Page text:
Vatican City — China is a communist nation and there is little chance that will change soon, so in order to survive, the Catholic Church must be realistic and seek a stance of mutual tolerance with the government, said a 90-year-old Chinese Jesuit priest.
"I'm an optimist, above all because I believe in God. God is the Lord of human history. Whatever way human history proceeds, it never becomes unconnected from the salvific plan of God," said Jesuit Fr. Joseph Shih, who returned to Shanghai 10 years ago after teaching for more than three decades at Rome's Pontifical Gregorian University.
The priest now lives in Zikawei, a formerly Christian village outside of Shanghai. The town has become a commercial center, but the Church of St. Ignatius remains. Each weekend, there are seven Masses, he said, and the church "is always full."
In a long interview with La Civilta Cattolica, the Jesuit journal reviewed at the Vatican prior to publication, Shih pleaded with outsiders to stop describing Catholicism in China as consisting of two churches, one that accepts government control and the other that doesn't and so exists clandestinely.
"Catholics who live in China are aware of these definitions, but they know how to distinguish between the religious politics of the government and their own faith," he said. "For them, in China there is only one church: the one, holy, Catholic and apostolic church."
It is true, he said, that within the church there are "two distinct communities, each with its own bishops and priests," and each with its own approach to the restrictions imposed by the government.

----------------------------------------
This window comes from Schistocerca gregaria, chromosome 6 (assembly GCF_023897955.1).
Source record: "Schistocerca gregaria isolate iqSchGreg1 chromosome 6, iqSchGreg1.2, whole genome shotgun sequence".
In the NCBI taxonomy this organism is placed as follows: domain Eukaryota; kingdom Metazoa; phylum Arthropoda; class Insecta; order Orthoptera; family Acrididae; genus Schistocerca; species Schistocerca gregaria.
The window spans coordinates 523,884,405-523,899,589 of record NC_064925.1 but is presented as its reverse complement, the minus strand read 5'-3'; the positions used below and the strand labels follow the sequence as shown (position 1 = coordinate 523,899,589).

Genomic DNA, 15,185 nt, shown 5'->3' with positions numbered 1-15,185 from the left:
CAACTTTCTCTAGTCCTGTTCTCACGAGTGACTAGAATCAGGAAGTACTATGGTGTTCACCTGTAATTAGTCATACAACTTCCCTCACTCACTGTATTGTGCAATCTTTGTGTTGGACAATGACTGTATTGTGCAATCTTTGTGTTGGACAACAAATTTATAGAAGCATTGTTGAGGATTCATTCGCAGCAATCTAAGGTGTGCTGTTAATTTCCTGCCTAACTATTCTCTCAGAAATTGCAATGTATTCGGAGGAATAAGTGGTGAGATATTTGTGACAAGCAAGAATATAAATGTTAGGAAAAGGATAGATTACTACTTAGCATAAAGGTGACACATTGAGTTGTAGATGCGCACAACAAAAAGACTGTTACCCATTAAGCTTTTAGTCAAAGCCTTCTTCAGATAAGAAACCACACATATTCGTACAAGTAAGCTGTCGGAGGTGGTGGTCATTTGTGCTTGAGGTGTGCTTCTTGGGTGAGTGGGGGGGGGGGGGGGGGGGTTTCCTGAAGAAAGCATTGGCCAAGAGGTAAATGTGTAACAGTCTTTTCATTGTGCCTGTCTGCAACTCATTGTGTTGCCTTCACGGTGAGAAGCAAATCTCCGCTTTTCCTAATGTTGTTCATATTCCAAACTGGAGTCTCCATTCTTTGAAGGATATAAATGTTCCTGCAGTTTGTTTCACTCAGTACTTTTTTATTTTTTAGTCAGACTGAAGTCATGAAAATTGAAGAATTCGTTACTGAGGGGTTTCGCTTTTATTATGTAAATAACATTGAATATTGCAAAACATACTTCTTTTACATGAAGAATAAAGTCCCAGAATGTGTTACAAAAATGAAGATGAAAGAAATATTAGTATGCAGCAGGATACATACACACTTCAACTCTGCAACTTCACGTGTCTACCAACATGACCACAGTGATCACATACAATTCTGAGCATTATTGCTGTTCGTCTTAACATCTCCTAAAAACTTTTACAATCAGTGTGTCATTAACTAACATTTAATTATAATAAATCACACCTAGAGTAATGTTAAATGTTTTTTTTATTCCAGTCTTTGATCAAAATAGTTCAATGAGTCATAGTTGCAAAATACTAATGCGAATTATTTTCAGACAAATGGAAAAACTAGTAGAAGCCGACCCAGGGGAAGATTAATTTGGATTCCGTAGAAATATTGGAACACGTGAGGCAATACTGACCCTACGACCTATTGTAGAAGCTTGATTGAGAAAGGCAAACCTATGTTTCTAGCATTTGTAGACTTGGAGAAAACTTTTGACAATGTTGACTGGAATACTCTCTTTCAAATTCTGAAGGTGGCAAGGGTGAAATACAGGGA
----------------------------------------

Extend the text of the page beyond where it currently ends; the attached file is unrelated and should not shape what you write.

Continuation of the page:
But "unscrupulously" making the most of the differences in an attempt to impede dialogue between the Vatican and the Chinese government "is unhelpful for the life and mission of the church in China," he said.
"The Chinese government is communist. This is something that won't change for a long time," he said. But to exist, the church in China must have some kind of relationship to the government.
"What relation? Opposition? That would be suicidal," he said. "Compromise? No, for it would mean the church loses her own identity. So the only possible relation is that of reciprocal tolerance."
Shih insisted "tolerance is not the same as compromise. Compromise gives something away to the other, up to a level that the other finds satisfying," whereas "tolerance gives nothing away, nor does it require that the other give way."
"Currently there is a dialogue underway between the Holy See and the Chinese government," he said. "I hope that the Holy See does not challenge the Chinese government with ideals that are too high and unrealistic, which would force us to choose between the church and the Chinese government."
Shih said the hardened positions over relations with the Chinese government and its devastating impact on individuals can be seen in the case of Shanghai Auxiliary Bishop Thaddeus Ma Daqin.
Unusually, his appointment was approved both by the government and by Pope Benedict XVI. But at his ordination in 2012, Ma announced he would no longer hold any position in the Catholic Patriot Association. He was immediately placed under house arrest and the government rescinded his appointment.
In June 2016, Ma wrote a blog post saying it was a mistake to leave the patriotic association, the body the government uses to oversee the church. And, for Easter 2017, he publicly celebrated Mass with a bishop of the patriotic association who is not recognized by the Vatican.
The Western media spoke of "betrayal," Shih said. "I know Bishop Ma Daqin very well. He has not changed direction, nor has he surrendered; I think rather that he has 'reawakened.'
"You see, many people say that they love China, but they have an abstract idea of the country," Shih said. Ma loves "the real China, today's China, the China governed by the Communist Party. So he no longer believes that the church has to necessarily oppose the Chinese government."
"Even if he is currently under house arrest, he is trying to engage positively with his government," Shih said. "I hope the Holy See will sustain him and allow him to continue trying."